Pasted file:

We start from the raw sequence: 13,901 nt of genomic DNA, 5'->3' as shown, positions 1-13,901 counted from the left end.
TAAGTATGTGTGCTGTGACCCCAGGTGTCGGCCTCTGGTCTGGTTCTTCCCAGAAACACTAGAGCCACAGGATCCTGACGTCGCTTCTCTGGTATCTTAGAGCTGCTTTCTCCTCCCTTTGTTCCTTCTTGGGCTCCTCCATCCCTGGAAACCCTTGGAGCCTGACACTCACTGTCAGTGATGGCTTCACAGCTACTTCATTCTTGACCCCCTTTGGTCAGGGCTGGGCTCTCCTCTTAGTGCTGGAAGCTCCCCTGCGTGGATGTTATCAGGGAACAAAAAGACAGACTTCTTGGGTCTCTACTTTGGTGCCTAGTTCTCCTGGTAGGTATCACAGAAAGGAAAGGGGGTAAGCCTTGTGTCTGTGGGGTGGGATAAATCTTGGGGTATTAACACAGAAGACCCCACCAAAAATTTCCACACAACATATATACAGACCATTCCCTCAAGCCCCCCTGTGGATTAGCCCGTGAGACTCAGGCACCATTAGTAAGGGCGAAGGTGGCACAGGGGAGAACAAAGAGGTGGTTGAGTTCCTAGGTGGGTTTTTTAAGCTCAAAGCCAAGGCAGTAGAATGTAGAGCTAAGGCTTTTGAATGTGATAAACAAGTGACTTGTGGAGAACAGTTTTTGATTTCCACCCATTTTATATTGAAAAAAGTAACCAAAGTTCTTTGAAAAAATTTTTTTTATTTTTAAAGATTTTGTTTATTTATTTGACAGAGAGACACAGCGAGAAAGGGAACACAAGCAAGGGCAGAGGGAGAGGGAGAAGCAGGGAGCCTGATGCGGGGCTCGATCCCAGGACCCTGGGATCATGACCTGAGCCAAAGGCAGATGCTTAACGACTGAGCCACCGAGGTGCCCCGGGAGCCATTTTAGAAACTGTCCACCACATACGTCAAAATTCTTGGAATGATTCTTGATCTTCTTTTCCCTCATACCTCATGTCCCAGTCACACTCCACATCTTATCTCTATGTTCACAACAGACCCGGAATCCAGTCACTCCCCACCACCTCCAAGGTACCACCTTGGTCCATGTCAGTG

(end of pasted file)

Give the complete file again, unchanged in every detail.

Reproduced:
We start from the raw sequence: 13,901 nt of genomic DNA, 5'->3' as shown, positions 1-13,901 counted from the left end.
TAAGTATGTGTGCTGTGACCCCAGGTGTCGGCCTCTGGTCTGGTTCTTCCCAGAAACACTAGAGCCACAGGATCCTGACGTCGCTTCTCTGGTATCTTAGAGCTGCTTTCTCCTCCCTTTGTTCCTTCTTGGGCTCCTCCATCCCTGGAAACCCTTGGAGCCTGACACTCACTGTCAGTGATGGCTTCACAGCTACTTCATTCTTGACCCCCTTTGGTCAGGGCTGGGCTCTCCTCTTAGTGCTGGAAGCTCCCCTGCGTGGATGTTATCAGGGAACAAAAAGACAGACTTCTTGGGTCTCTACTTTGGTGCCTAGTTCTCCTGGTAGGTATCACAGAAAGGAAAGGGGGTAAGCCTTGTGTCTGTGGGGTGGGATAAATCTTGGGGTATTAACACAGAAGACCCCACCAAAAATTTCCACACAACATATATACAGACCATTCCCTCAAGCCCCCCTGTGGATTAGCCCGTGAGACTCAGGCACCATTAGTAAGGGCGAAGGTGGCACAGGGGAGAACAAAGAGGTGGTTGAGTTCCTAGGTGGGTTTTTTAAGCTCAAAGCCAAGGCAGTAGAATGTAGAGCTAAGGCTTTTGAATGTGATAAACAAGTGACTTGTGGAGAACAGTTTTTGATTTCCACCCATTTTATATTGAAAAAAGTAACCAAAGTTCTTTGAAAAAATTTTTTTTATTTTTAAAGATTTTGTTTATTTATTTGACAGAGAGACACAGCGAGAAAGGGAACACAAGCAAGGGCAGAGGGAGAGGGAGAAGCAGGGAGCCTGATGCGGGGCTCGATCCCAGGACCCTGGGATCATGACCTGAGCCAAAGGCAGATGCTTAACGACTGAGCCACCGAGGTGCCCCGGGAGCCATTTTAGAAACTGTCCACCACATACGTCAAAATTCTTGGAATGATTCTTGATCTTCTTTTCCCTCATACCTCATGTCCCAGTCACACTCCACATCTTATCTCTATGTTCACAACAGACCCGGAATCCAGTCACTCCCCACCACCTCCAAGGTACCACCTTGGTCCATGTCAGTG